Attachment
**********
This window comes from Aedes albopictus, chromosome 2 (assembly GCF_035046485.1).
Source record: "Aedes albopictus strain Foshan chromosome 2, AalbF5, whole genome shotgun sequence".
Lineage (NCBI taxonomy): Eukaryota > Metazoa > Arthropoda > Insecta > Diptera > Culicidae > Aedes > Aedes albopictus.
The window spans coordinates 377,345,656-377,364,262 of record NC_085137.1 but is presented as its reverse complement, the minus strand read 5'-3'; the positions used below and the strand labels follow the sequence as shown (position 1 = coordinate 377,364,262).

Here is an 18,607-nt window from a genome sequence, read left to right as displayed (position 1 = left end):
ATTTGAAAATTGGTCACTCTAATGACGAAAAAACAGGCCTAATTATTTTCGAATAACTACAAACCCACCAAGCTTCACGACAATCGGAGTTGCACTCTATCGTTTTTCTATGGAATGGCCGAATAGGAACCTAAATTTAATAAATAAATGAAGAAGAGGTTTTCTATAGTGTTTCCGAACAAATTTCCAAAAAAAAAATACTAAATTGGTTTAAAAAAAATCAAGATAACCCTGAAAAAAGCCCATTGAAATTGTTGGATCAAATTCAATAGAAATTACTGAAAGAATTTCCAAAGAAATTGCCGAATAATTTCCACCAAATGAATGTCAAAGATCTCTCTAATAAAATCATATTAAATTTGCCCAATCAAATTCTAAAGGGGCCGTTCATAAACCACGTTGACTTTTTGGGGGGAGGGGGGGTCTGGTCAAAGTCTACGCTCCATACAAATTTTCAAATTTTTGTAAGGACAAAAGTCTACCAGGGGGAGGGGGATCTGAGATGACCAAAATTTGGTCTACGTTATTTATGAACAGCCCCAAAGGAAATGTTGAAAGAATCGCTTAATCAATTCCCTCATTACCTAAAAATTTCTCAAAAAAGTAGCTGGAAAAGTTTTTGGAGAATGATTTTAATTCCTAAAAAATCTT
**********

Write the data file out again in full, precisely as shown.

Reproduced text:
This window comes from Aedes albopictus, chromosome 2 (assembly GCF_035046485.1).
Source record: "Aedes albopictus strain Foshan chromosome 2, AalbF5, whole genome shotgun sequence".
Lineage (NCBI taxonomy): Eukaryota > Metazoa > Arthropoda > Insecta > Diptera > Culicidae > Aedes > Aedes albopictus.
The window spans coordinates 377,345,656-377,364,262 of record NC_085137.1 but is presented as its reverse complement, the minus strand read 5'-3'; the positions used below and the strand labels follow the sequence as shown (position 1 = coordinate 377,364,262).

Here is an 18,607-nt window from a genome sequence, read left to right as displayed (position 1 = left end):
ATTTGAAAATTGGTCACTCTAATGACGAAAAAACAGGCCTAATTATTTTCGAATAACTACAAACCCACCAAGCTTCACGACAATCGGAGTTGCACTCTATCGTTTTTCTATGGAATGGCCGAATAGGAACCTAAATTTAATAAATAAATGAAGAAGAGGTTTTCTATAGTGTTTCCGAACAAATTTCCAAAAAAAAAATACTAAATTGGTTTAAAAAAAATCAAGATAACCCTGAAAAAAGCCCATTGAAATTGTTGGATCAAATTCAATAGAAATTACTGAAAGAATTTCCAAAGAAATTGCCGAATAATTTCCACCAAATGAATGTCAAAGATCTCTCTAATAAAATCATATTAAATTTGCCCAATCAAATTCTAAAGGGGCCGTTCATAAACCACGTTGACTTTTTGGGGGGAGGGGGGGTCTGGTCAAAGTCTACGCTCCATACAAATTTTCAAATTTTTGTAAGGACAAAAGTCTACCAGGGGGAGGGGGATCTGAGATGACCAAAATTTGGTCTACGTTATTTATGAACAGCCCCAAAGGAAATGTTGAAAGAATCGCTTAATCAATTCCCTCATTACCTAAAAATTTCTCAAAAAAGTAGCTGGAAAAGTTTTTGGAGAATGATTTTAATTCCTAAAAAATCTT